Billie is just kind of an oddball and she likes to follow Sarah around, so I think it will be between Sarah and Ella. It all kind of reminds me of the social dynamics of human adolescence, but with a lot less angst.


I cut a bunch of flowers yesterday...


This gerbera daisy started as 2 flowers which then grew can see how there are 2 stems fused, and the petals on one side are larger.


And the vegetable garden is thriving...I've started a running list on the sidebar of how much I've harvested so far.


More flowers, veggie, and chicken pictures at my flickr set.

Fireworks from the garden

Bee balm with most of its flower petals plucked (to be dried for tea).

Wednesday, July 2, 2008

Knitting in a post-Katrina world

If you're like me (and you may not be, in this instance at least), you can easily remain insulated from the latest news about car accidents, kidnappings, fires, and weather disasters. That's because I don't watch TV. And by that I don't mean that the TV's on but I don't pay attention, or I turn it on in the mornings while I'm getting ready for work. I mean I don't watch it. I put in a yoga video or a movie now and then, and that's it. I will save why for another post.

Back to such news items...many of them fall in the category of gossip. (There is a famous quote about that but I can't recall the quote or the author at the moment!) To me, news is something that impacts a large group of people and/or has policy implications. To focus on personal tragedies is not only exploitive of those suffering, it also diverts our attention from matters such as energy policy, war in Afghanistan/Iraq/Iran, loss of civil liberties under the current administration, you get the picture...

But sometimes I miss something that I really should know more about. Yes, I know there have been floods in the Midwest. But it took the following letter posted on Ravelry to really get my attention.

Letter from Carol Anderson of Cottage Creations:

Eleven years ago, Cottage Creations collected hundreds of items for the Red River flood that inundated Grand Forks, ND. Working with the Salvation Army, Paul and I and our friends, the Morrow’s, delivered hand-knit items there. The event was heart-wrenching-people were so appreciative. I’m sure many recipients were comforted simply by knowing someone else cared. I’d like to repeat the drive, this time distributing hand-knits to communities along the Cedar River (35,000 displaced in Cedar Rapids alone) and nearby tornado-ravaged Parkersburg. I will work though proper channels. After talking with Red Cross or Salvation Army people I’m sending out a plea to my fellow knitters for the following items: mittens, caps, scarves, afghans, prayer shawls, baby blankets, dishcloths, socks, infants, children’s and adult sweaters. If you’d like to participate-one or two articles is quite sufficient, mail or UPS any items to me before November 1st.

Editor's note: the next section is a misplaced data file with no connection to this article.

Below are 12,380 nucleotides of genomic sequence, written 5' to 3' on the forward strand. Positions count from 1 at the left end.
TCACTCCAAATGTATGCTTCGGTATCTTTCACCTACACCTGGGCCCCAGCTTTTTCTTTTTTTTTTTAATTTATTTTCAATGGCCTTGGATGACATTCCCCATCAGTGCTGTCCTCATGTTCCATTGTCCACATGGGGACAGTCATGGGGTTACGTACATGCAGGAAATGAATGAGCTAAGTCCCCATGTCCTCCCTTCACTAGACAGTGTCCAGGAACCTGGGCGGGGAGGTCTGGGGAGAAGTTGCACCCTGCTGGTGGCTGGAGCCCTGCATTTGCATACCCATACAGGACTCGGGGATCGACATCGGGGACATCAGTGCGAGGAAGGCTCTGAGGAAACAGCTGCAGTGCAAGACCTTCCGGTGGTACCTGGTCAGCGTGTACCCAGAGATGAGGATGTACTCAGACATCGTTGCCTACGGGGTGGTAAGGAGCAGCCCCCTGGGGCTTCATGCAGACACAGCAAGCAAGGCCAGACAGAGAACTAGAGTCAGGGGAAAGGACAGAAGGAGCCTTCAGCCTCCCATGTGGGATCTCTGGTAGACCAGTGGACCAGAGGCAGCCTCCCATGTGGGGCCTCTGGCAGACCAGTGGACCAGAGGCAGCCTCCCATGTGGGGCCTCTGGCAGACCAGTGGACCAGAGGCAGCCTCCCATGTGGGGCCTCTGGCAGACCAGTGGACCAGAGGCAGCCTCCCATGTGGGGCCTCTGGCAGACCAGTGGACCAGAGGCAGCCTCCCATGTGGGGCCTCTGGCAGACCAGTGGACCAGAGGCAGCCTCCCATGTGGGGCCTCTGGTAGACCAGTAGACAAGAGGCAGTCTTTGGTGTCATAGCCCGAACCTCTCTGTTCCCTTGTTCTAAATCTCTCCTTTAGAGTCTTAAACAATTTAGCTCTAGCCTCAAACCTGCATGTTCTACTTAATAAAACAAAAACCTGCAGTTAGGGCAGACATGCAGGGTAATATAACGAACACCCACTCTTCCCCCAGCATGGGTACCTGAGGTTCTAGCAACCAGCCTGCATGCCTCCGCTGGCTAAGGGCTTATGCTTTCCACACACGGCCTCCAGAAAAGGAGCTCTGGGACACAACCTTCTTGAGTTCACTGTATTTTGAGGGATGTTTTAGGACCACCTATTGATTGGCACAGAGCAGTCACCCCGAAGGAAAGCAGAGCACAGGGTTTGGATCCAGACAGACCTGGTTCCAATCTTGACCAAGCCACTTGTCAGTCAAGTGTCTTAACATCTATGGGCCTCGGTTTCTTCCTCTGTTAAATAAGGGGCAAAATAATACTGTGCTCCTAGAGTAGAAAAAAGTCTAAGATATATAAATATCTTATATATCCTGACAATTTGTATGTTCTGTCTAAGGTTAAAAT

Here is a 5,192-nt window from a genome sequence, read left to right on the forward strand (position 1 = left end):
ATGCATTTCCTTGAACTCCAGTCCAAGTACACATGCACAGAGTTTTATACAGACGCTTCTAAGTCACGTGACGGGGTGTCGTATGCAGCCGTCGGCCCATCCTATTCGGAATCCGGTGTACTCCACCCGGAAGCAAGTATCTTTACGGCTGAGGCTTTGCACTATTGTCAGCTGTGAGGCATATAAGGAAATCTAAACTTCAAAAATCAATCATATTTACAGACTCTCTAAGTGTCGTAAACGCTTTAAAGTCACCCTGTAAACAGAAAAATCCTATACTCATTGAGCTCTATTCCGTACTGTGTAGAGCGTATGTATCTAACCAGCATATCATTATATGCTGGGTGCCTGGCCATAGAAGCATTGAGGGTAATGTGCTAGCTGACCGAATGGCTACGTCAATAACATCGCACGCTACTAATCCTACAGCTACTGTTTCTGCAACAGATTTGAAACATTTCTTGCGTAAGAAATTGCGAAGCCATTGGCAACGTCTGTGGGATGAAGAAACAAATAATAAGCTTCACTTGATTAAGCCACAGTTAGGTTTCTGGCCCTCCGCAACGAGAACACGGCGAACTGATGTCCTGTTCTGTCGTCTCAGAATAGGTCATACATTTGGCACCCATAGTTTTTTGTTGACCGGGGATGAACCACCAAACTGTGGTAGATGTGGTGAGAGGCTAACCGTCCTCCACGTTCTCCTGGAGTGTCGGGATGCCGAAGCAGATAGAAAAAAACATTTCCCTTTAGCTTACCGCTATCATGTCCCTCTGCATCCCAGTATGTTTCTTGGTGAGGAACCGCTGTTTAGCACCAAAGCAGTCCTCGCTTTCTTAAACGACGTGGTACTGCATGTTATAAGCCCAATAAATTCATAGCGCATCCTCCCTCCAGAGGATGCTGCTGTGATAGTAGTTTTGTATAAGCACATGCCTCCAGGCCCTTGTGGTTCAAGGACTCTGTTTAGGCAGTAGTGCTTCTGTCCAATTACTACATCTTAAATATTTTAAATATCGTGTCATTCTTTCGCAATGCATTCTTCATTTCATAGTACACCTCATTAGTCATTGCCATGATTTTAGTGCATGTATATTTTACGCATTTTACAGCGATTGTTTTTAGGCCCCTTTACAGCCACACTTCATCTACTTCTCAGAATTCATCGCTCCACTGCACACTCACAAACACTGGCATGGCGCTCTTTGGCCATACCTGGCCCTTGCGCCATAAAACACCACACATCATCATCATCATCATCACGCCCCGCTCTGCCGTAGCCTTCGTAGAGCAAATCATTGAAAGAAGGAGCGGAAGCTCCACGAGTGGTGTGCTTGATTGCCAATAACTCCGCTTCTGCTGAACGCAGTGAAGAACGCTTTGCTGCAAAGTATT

Please attach a card to items with the following information:
1) Name of item

2) Size, if applicable
3) Fiber content (most items should be machine washable and dryable)
4) If desired: your name and address and any word of encouragement.

Questions? 641.324.1280 or or address above. Thanks..Carol Anderson

Send to:

Post office address:
Cottage Creations At the Farm on Deer Creek
Carpenter, Iowa 50426
UPS or Fed Ex address:

Carol Anderson
4562 Zinnia Ave. St.
Ansgar, IA 50472

A while ago, I wrote about knitting for others. In a climate-warming and post-Katrina world, where weather disasters have become almost commonplace, I want to remember that the people experiencing the disaster don't suffer fewer disruptions in their lives just because it's the fifth one of the year.

So, I'm going to make it a goal to send at least one item in by November 1. How about you?

Tuesday, July 1, 2008

Introducing Hendonist Confections

Unlike Hedonist Chocolates, Hendonist Confections caters to the discriminating hens in your life. Cousins Marilla, Ariel Cluck-Cluck, and Lorraine brought Billie, Ella, and Sarah some treats. The girls had a little "meet and greet" with our friends, and their chicken cousins sent some goodies with their humans...

(I bet you can tell which family of hens were named by a five-year old...she's the older sister in this post.)

Fortunately humans like strawberries, too...with a little extra sweetness.

The girls are pictures soon!